“So with Russian dancing, you can feel kind of a somber note, since much of it (the music) is a minor key,” Rapp said.
“Israeli dancing is light and aerobic ... Scottish dancing is upbeat and light it's done in lines rather than circles.”
Rapp said her favorite kind of dancing is English country dancing, like the dances one would see in a film adaptation of a Jane Austen novel.
“In America sometimes we can come culturally myopic. We kind of lose touch with the rest of the world,” Rapp said.
Folk dancing is a way to find connection to people of all different backgrounds.
Many of the Old Country Weekend attendees are people who enjoy folk dancing Monday evenings at the Fellowship Hall of the First Unitarian Church, 600 NW 13.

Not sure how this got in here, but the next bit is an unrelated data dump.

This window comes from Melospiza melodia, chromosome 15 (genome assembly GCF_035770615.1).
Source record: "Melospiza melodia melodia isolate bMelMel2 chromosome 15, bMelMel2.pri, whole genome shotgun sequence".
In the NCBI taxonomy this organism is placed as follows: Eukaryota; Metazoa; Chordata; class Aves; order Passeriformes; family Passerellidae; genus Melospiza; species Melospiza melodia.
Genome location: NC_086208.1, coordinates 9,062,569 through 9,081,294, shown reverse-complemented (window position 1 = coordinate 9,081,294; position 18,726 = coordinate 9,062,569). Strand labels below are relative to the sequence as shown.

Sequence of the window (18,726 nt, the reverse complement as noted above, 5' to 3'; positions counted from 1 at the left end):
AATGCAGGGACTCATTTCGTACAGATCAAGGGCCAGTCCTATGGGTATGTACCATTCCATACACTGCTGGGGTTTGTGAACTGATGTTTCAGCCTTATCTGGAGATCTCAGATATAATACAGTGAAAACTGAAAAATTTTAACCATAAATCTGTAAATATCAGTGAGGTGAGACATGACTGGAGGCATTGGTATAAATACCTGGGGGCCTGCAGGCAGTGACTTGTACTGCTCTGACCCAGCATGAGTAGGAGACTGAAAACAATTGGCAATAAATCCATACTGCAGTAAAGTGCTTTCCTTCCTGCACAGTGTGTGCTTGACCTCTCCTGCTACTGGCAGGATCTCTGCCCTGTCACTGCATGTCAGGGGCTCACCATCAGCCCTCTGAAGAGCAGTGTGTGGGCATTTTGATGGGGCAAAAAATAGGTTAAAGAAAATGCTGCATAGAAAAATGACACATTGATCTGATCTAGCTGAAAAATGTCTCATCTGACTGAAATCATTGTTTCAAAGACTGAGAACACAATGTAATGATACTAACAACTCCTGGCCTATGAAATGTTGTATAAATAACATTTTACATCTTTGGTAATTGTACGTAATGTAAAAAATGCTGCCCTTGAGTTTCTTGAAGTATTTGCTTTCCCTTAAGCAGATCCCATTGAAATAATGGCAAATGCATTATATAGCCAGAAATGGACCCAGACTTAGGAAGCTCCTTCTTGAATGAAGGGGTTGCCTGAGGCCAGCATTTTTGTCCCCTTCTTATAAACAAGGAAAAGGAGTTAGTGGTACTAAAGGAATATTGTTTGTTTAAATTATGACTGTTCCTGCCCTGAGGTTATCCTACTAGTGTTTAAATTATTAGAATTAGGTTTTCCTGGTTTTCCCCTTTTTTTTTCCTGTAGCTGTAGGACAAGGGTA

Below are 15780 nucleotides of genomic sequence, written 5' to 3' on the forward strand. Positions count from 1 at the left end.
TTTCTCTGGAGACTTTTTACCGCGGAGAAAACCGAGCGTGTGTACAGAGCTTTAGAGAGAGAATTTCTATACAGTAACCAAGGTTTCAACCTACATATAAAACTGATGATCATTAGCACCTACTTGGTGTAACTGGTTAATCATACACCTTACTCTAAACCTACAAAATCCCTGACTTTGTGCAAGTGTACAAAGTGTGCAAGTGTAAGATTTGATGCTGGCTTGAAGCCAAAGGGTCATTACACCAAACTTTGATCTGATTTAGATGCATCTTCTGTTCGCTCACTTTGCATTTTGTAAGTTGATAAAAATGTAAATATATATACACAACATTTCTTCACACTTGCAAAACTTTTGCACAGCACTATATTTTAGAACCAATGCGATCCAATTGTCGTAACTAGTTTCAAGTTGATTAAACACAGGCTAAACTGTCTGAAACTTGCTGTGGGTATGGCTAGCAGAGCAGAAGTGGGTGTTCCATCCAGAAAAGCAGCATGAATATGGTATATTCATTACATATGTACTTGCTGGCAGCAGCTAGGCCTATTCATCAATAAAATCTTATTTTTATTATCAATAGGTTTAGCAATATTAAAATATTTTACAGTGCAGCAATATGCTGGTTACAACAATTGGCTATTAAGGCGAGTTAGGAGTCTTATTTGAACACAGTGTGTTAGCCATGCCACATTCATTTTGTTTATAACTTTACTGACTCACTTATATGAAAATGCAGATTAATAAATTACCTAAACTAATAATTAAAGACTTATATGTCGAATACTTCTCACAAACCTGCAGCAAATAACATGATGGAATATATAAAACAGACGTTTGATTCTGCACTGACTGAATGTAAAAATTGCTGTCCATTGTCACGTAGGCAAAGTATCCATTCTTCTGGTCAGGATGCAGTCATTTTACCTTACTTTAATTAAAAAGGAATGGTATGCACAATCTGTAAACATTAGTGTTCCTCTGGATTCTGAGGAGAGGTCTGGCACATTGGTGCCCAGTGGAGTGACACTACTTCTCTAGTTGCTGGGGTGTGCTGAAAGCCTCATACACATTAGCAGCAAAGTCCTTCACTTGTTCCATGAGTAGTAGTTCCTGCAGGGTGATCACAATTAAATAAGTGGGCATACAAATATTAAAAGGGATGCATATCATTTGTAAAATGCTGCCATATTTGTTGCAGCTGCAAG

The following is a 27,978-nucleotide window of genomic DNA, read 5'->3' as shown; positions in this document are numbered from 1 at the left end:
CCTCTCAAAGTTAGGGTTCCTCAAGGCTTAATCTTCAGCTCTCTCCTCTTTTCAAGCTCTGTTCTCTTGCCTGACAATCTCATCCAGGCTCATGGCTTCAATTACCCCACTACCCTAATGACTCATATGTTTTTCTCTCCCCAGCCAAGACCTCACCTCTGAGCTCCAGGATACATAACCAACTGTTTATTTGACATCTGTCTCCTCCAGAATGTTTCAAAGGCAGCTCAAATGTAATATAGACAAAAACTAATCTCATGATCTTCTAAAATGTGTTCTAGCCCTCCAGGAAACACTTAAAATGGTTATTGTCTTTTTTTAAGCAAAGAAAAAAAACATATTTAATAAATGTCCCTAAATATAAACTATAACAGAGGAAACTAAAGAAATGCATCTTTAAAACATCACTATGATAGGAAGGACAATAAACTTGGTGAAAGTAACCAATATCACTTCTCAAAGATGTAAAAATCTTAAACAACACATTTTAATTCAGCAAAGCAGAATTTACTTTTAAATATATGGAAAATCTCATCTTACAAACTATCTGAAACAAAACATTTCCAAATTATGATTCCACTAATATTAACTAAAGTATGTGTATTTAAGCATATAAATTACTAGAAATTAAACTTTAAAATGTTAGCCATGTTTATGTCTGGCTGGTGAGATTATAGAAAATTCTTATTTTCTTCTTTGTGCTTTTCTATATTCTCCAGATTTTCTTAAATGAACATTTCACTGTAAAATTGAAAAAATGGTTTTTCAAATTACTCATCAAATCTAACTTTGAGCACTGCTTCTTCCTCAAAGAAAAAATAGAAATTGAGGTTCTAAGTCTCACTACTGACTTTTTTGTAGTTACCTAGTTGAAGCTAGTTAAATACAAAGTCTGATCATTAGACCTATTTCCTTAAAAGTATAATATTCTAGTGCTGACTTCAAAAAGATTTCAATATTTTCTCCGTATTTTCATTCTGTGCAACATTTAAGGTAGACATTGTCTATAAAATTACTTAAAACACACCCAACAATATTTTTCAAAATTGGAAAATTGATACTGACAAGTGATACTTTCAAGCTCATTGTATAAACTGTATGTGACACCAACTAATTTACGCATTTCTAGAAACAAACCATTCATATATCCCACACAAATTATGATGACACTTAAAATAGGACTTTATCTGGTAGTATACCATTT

The Monday dance events begin at 7 p.m. with beginner dances being taught.
Most people who attend do not come in couples, Rapp said, so the dances are a good way to meet new people and learn to dance, even if you don't have a regular partner.
The dancing continues until 10 p.m.
For new visitors, there is no charge; donations are requested thereafter.
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If you go
Old Country Weekend
Tickets to the Old Country Weekend are $115 each for adults and from $40 to $80 for children, depending on age. Costs include lodging, meals and all dances and workshops. To register, go to www.